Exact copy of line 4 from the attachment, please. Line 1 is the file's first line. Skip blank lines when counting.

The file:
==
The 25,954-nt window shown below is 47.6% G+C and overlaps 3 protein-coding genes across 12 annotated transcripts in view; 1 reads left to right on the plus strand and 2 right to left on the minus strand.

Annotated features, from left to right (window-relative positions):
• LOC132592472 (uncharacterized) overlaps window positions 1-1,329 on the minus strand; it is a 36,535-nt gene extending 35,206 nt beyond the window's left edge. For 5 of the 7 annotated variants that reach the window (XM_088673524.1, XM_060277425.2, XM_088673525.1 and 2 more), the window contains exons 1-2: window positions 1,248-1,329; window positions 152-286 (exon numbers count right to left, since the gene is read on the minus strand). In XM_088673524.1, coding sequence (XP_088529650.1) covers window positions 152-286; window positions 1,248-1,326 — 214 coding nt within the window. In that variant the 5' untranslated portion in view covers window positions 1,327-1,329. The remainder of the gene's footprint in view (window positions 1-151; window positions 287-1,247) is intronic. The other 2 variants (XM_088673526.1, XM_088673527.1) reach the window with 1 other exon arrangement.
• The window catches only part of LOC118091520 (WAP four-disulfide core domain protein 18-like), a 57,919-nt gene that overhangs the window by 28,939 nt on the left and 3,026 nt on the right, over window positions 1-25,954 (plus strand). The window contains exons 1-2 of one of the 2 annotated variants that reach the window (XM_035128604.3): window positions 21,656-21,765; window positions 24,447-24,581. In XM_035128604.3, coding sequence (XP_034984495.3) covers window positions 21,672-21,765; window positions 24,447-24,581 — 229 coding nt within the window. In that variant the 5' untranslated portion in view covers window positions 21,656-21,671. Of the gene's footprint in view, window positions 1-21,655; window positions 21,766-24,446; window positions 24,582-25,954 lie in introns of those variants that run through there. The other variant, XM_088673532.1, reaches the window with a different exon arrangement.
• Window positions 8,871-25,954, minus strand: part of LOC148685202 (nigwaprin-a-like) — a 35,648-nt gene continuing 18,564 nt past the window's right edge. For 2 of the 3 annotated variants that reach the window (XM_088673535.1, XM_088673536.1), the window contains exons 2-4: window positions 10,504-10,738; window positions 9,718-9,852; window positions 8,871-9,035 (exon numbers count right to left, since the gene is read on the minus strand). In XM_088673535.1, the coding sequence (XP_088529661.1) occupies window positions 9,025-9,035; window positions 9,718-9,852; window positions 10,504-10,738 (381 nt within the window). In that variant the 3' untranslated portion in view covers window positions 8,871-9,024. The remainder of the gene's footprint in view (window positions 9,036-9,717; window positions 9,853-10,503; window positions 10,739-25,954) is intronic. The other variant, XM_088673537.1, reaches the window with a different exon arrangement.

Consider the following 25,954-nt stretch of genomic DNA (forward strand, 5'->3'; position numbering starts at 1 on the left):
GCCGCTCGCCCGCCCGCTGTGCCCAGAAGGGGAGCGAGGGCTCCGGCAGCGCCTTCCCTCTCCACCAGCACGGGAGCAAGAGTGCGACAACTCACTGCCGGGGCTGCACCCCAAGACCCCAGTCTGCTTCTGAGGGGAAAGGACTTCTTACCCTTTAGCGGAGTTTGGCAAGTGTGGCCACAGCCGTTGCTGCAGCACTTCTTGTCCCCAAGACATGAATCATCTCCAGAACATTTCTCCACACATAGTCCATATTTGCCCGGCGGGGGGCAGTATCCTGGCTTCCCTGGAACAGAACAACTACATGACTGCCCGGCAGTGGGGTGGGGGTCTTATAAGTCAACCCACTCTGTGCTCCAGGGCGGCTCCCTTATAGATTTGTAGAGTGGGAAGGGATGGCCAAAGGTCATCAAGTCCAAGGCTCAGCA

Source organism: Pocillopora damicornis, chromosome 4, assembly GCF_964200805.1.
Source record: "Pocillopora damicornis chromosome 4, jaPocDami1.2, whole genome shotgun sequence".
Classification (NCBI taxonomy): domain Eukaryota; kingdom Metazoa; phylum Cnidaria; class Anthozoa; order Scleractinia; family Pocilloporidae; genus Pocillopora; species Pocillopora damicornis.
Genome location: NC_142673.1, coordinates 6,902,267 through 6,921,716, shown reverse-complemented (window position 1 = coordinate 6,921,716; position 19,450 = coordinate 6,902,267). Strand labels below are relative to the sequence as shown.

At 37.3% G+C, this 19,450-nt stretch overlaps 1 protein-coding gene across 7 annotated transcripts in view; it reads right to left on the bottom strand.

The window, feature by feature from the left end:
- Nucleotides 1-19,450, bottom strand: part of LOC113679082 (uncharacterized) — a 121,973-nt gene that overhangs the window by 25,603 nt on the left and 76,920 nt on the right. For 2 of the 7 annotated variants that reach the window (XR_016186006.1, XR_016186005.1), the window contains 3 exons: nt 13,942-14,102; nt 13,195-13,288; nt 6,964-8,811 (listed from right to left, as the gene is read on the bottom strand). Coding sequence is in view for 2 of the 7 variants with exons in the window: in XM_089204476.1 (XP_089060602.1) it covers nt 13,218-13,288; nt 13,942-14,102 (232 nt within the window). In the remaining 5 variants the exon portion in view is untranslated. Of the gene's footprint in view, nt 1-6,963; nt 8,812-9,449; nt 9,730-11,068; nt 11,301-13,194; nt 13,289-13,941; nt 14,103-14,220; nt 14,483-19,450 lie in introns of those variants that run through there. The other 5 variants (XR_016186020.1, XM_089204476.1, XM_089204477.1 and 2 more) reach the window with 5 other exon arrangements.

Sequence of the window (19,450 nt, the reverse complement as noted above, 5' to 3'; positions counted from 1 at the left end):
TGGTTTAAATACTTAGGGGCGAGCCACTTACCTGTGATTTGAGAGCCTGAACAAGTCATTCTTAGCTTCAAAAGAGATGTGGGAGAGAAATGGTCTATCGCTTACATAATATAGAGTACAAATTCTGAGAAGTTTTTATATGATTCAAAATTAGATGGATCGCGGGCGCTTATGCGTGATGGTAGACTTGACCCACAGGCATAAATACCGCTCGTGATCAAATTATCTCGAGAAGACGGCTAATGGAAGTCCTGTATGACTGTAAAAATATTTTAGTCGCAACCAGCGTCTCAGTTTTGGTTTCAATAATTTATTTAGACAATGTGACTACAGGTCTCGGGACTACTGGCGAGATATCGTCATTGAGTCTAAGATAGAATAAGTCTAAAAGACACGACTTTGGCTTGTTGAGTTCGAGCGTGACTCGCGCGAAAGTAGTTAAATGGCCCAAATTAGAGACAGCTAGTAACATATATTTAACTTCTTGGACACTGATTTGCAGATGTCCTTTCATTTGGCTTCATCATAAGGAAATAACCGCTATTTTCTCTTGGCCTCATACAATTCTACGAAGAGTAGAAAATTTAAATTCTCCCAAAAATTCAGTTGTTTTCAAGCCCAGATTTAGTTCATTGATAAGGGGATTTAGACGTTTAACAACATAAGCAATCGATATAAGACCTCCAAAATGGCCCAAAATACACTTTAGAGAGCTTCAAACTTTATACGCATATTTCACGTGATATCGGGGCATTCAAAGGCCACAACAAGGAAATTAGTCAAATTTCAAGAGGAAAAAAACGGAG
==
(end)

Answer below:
• The window catches only part of LOC118091520 (WAP four-disulfide core domain protein 18-like), a 57,919-nt gene that overhangs the window by 28,939 nt on the left and 3,026 nt on the right, over window positions 1-25,954 (plus strand). The window contains exons 1-2 of one of the 2 annotated variants that reach the window (XM_035128604.3): window positions 21,656-21,765; window positions 24,447-24,581. In XM_035128604.3, coding sequence (XP_034984495.3) covers window positions 21,672-21,765; window positions 24,447-24,581 — 229 coding nt within the window. In that variant the 5' untranslated portion in view covers window positions 21,656-21,671. Of the gene's footprint in view, window positions 1-21,655; window positions 21,766-24,446; window positions 24,582-25,954 lie in introns of those variants that run through there. The other variant, XM_088673532.1, reaches the window with a different exon arrangement.